JFCU, through its Empower project, joins The 1948 Universal Declaration of Human Rights (UDHR) to condemn the practice of child marriage because it violates the (girls’) right to free and full consent to a marriage.  This follows reports by the media and documents by various organizations citing the high rate of early marriages in the sub county. The practice had been branded the major cause of high (adolescent) girls’ drop out cases especially in Mahyoro and Kibyo Primary schools.

The project was designed to breathe life through activities that include school out reaches, Girls Not Brides Clubs, Community events, communicating messages about ending child marriage, support for girls’ education, income-generating initiatives, publication of educational materials and evaluation reports. The Empower Project was set, for the first three years, to work with Kibyo and Mahyoro Primary Schools that taught about 350 pupils.  A target of 200 goats to be given to girls was set to improve on adolescent girls’ (home) income and also serve as bite to sustain their interest in keeping in school.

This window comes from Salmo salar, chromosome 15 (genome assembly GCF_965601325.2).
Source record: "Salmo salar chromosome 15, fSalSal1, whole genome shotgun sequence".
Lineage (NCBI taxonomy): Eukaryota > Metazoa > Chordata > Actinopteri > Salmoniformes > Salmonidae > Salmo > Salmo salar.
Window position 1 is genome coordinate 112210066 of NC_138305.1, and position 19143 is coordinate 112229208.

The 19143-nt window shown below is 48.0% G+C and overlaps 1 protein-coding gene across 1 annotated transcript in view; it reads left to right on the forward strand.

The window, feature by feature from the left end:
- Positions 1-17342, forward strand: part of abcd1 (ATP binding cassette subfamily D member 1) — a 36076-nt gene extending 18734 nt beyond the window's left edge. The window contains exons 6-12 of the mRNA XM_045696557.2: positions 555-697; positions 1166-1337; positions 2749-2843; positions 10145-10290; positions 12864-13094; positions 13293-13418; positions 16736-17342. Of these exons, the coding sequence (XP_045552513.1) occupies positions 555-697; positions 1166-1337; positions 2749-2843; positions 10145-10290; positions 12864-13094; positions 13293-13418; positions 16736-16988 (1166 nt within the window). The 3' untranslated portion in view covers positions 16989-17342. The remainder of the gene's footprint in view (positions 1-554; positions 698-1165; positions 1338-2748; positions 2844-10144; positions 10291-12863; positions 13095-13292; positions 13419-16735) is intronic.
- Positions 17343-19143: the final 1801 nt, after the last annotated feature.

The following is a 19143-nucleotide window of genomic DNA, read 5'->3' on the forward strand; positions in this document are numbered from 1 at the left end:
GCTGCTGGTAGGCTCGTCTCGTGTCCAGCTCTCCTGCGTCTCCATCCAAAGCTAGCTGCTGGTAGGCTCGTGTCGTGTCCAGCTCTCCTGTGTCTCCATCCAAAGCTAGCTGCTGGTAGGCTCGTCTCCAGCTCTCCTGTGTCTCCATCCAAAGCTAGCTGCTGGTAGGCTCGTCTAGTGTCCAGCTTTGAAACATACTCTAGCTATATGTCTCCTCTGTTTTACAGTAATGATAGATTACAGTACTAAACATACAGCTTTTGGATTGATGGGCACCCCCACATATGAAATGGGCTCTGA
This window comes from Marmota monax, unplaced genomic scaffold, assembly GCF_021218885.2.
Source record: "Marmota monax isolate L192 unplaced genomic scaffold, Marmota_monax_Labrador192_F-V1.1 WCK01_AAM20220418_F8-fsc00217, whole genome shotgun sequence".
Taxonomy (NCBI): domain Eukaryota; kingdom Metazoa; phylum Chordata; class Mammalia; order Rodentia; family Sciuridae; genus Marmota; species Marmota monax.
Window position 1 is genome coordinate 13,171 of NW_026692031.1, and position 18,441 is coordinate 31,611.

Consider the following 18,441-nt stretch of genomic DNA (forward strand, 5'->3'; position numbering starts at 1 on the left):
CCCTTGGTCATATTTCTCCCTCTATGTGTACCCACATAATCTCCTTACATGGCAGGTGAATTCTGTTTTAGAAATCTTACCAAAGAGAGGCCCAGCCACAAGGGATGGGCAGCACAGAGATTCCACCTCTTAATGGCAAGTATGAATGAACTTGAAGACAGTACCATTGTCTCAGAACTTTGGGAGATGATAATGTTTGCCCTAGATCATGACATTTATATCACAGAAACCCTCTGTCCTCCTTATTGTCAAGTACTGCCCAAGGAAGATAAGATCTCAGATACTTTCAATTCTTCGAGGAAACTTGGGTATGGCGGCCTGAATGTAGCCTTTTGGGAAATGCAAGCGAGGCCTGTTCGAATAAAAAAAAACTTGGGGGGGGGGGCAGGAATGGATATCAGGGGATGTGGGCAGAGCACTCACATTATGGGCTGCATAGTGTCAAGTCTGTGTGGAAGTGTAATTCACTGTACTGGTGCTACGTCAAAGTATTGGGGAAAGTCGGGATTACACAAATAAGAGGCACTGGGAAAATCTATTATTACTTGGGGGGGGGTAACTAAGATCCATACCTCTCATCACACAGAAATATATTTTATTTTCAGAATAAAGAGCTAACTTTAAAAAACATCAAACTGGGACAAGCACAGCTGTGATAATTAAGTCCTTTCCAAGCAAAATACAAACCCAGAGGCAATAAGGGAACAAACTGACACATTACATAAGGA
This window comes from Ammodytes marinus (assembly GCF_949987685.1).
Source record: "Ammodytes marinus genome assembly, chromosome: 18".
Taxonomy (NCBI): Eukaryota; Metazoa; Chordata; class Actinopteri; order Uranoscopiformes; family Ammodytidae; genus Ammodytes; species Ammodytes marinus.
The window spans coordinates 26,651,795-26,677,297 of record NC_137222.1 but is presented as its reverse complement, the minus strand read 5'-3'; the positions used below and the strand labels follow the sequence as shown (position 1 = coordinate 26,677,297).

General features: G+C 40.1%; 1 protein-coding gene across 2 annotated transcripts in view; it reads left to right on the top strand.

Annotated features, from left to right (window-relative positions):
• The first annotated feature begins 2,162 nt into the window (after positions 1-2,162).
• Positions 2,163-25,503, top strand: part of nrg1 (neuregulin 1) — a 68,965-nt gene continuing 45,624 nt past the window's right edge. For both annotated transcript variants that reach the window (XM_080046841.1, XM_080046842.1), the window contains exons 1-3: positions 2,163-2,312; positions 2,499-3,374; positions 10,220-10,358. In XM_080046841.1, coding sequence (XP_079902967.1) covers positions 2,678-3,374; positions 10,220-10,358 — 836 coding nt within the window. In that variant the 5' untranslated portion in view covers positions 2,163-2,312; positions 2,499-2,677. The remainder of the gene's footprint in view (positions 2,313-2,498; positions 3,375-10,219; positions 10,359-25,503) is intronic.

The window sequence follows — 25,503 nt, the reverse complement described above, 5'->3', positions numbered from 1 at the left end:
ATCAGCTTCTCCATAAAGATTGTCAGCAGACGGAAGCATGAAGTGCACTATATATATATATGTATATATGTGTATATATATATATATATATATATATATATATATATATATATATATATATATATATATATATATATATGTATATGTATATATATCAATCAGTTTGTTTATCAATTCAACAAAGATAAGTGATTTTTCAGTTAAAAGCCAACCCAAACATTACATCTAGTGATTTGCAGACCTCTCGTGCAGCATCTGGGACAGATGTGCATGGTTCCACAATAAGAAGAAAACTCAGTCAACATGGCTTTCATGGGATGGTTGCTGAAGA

JFCU proposed working with 20 local leaders to help provide the impact of child marriage on girls and the community, save appreciating the value of education in social and economic development. In addition, 30 teachers were to be trained and supported through various through various economic empowerment and education activities.  11, 102 information, education and communication materials were to be produced and distributed with messages that address the value of education and delaying marriage. It was further targeted; more than 20,000 community members were to be reached through open community events and engagements.

EXECUTIVE SUMMARY

This study was conducted as a way of evaluating the progress of the JFCU’s Empower project in Karangura Sub County, Kabarole. It aimed at:

  • Establishing the level at which the Empower project has supported families in a bid to keep their daughters in school.
  • Assessing the extent to which the Empower project has increased awareness of the law against child marriage among the people of Karangura Sub County.
  • Ascertaining the level at which Joy For Children Uganda, through its Empower project, has cooperated with the government to eradicate child marriage in Karangura sub county.

The study was conducted both qualitatively and quantitatively. Samples were of different categories as it for purposes of obtaining balanced data. The study involved:75 pupils (25 boys and 50 girls) , 20 parents, 10 teachers and 05 members of the Local Council III Executive.